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Protect your business (and that of your customers) as a disaster recovery provider

January 03, 2017

Protect your business (and that of your customers) as a disaster recovery provider

Flood. Cyberattack. Disruptions can occur at any time. As a disaster recovery provider, you’re likely prepared for that rainy (or worse) day. But what steps have you taken to keep you and your customers in business and out of court?

Practice what you preach

While offering disaster recovery as a service (DRaaS) may be a on your sales line card, do you have your own data center business-continuity plan in place? If so, you’ve gone a long way to mitigate your own businesses’ risks and gain a competitive advantage. “Make sure your house is in order, especially with disaster recovery policies that make up the foundation of what you’re providing to your customers,” says Nick Vermiglio, Ingram Micro technology consultant. These business-continuity benefits apply to you and your customers, including:

  • Keeping the doors open while continuing operations and service delivery
  • Reducing the cost of disruptions
  • Taking advantage of insurance premium discounts
  • Building your customers’ confidence and trust by being prepared and competent
  • Meeting compliance, regulatory and legal requirements
  • Mitigating reputation and financial exposure
  • Preserving your brand value and company reputation

Get legal, get smart

If disaster strikes, your disaster recovery plan should help keep you and your customers in business and out of court. Consider the following pointers:

  • Get your customer’s legal team involved: TechTarget’s article on the legal issues for business disaster recovery plans includes these 3 tips:
    • Advise your customer’s legal staff of your disaster recovery planning
    • Invite their legal staff to be a part of the planning team
    • Encourage their input
  • Stay current: Gartner’s business-continuity report about the laws influencing business continuity and disaster recovery recommends staying current with federal and state laws and regulations that apply to your customer’s specific business sector. Also, stay up to date with business continuity management (BCM) guidelines within International Organization for Standardization (ISO) 17799 to satisfy most federal- and state-mandated business-continuity plans. “Try to be as, if not more so, knowledgeable about your customer’s industry than they are,” says Vermiglio.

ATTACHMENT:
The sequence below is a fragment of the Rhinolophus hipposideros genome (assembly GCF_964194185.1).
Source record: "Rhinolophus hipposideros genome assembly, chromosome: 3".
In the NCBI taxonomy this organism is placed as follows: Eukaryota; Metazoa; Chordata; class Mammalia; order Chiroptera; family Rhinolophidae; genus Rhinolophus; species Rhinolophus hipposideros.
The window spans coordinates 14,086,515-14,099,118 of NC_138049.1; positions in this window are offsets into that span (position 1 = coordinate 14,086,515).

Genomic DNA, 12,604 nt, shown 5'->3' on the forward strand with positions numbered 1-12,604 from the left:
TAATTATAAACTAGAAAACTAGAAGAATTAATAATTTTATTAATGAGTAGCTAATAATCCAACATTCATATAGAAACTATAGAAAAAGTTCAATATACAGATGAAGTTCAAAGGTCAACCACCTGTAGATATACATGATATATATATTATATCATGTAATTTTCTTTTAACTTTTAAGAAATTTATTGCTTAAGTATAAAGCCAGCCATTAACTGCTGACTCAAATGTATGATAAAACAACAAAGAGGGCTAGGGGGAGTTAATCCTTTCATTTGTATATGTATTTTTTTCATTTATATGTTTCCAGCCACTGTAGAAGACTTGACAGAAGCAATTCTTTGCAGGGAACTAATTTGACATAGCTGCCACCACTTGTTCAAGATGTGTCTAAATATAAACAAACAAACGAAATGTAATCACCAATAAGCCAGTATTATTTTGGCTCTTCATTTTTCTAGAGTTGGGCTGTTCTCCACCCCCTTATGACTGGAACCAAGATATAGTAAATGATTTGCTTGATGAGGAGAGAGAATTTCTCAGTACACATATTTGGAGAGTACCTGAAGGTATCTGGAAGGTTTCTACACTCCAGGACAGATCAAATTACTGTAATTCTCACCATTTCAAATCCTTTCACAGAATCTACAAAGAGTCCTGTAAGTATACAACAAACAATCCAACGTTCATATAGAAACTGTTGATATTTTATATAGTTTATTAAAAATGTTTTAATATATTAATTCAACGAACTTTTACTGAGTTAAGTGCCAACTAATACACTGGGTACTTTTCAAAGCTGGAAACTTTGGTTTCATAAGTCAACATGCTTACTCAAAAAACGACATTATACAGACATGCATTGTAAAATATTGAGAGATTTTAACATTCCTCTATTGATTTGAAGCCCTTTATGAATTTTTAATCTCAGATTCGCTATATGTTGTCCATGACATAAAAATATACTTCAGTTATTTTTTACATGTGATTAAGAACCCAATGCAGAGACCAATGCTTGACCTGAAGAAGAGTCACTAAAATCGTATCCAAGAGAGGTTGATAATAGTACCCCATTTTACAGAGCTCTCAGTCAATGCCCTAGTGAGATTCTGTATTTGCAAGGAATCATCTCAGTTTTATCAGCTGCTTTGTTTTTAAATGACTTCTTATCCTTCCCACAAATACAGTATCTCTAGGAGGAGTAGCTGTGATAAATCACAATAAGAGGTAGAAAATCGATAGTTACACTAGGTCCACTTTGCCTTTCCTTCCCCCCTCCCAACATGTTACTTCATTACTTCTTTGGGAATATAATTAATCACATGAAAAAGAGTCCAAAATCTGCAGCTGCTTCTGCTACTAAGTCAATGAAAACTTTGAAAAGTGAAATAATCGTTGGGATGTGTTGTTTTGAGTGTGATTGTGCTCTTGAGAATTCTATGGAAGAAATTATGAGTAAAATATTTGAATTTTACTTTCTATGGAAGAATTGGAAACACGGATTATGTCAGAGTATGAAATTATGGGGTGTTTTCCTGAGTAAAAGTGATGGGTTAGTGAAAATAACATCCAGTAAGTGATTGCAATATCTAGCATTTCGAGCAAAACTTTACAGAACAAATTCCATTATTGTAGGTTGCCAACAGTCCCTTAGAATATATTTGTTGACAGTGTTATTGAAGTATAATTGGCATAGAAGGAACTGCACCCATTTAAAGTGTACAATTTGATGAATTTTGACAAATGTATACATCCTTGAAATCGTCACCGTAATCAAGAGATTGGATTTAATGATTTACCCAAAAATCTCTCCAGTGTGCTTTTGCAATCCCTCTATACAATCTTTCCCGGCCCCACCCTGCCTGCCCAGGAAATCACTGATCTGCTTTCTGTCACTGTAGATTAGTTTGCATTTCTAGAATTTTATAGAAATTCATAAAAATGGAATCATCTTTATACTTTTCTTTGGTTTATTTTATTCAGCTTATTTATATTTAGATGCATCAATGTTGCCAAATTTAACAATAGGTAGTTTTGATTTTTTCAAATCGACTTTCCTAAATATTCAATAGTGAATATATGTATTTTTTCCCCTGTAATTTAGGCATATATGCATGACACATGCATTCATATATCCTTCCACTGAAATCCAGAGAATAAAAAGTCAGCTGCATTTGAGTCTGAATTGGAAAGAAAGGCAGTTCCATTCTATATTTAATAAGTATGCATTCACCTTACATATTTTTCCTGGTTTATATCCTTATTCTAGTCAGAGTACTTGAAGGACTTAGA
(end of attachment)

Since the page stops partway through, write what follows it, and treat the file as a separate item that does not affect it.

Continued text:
• Partner for external auditing: If requested, an external audit of your customer’s disaster recovery plan goes a long way to validate that it meets all necessary requirements. For example, Deloitte offers a Risk and Financial Advisory Cyber Resilience service, which reviews customer documentation and operations to make sure that your customer’s plan complies with industry standards.

Consider certification

The training and testing processes for business-continuity certification programs demonstrate that your staff is fully trained and knowledgeable in the field of business continuity. Most are built around commonly accepted industry standards. Some of the more recognized business-continuity certifications include:

  • Certified Business Continuity Professional (CBCP): Disaster Recovery Institute International (DRI) offers education and accreditation in business continuity and related fields. The CBCP is one of the most recognized and popular designations in the business-continuity industry.
  • Certificate of the Business Continuity Institute (CBCI): Offered through the Business Continuity Institute, which is more widely used in Africa, Asia and Europe, this globally recognized credential tests knowledge of the Good Practice Guidelines (GPG)—comprehensive guide to business-continuity and resilience industry best practices.
  • EC-Council Disaster Recovery Professional (EDRP): The EDRP certification demonstrates that its recipients have skills to develop enterprise-wide business continuity and disaster recovery plans.